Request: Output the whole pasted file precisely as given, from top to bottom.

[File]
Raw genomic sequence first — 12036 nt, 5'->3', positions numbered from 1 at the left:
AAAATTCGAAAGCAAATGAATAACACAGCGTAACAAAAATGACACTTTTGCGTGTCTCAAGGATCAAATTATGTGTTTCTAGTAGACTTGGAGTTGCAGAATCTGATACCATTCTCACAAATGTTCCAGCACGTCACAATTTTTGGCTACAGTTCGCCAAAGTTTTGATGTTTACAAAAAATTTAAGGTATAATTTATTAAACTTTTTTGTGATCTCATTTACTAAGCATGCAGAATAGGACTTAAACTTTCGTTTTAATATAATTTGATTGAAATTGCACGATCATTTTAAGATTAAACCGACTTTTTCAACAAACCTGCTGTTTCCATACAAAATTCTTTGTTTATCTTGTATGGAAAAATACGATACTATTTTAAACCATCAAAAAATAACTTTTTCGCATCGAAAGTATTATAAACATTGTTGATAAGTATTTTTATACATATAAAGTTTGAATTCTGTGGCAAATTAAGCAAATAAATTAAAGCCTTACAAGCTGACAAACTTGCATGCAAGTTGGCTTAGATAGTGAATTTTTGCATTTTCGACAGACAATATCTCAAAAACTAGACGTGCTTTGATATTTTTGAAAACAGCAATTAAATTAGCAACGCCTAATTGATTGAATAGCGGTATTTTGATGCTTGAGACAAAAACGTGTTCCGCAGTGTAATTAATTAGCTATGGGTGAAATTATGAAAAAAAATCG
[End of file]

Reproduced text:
Raw genomic sequence first — 12036 nt, 5'->3', positions numbered from 1 at the left:
AAAATTCGAAAGCAAATGAATAACACAGCGTAACAAAAATGACACTTTTGCGTGTCTCAAGGATCAAATTATGTGTTTCTAGTAGACTTGGAGTTGCAGAATCTGATACCATTCTCACAAATGTTCCAGCACGTCACAATTTTTGGCTACAGTTCGCCAAAGTTTTGATGTTTACAAAAAATTTAAGGTATAATTTATTAAACTTTTTTGTGATCTCATTTACTAAGCATGCAGAATAGGACTTAAACTTTCGTTTTAATATAATTTGATTGAAATTGCACGATCATTTTAAGATTAAACCGACTTTTTCAACAAACCTGCTGTTTCCATACAAAATTCTTTGTTTATCTTGTATGGAAAAATACGATACTATTTTAAACCATCAAAAAATAACTTTTTCGCATCGAAAGTATTATAAACATTGTTGATAAGTATTTTTATACATATAAAGTTTGAATTCTGTGGCAAATTAAGCAAATAAATTAAAGCCTTACAAGCTGACAAACTTGCATGCAAGTTGGCTTAGATAGTGAATTTTTGCATTTTCGACAGACAATATCTCAAAAACTAGACGTGCTTTGATATTTTTGAAAACAGCAATTAAATTAGCAACGCCTAATTGATTGAATAGCGGTATTTTGATGCTTGAGACAAAAACGTGTTCCGCAGTGTAATTAATTAGCTATGGGTGAAATTATGAAAAAAAATCG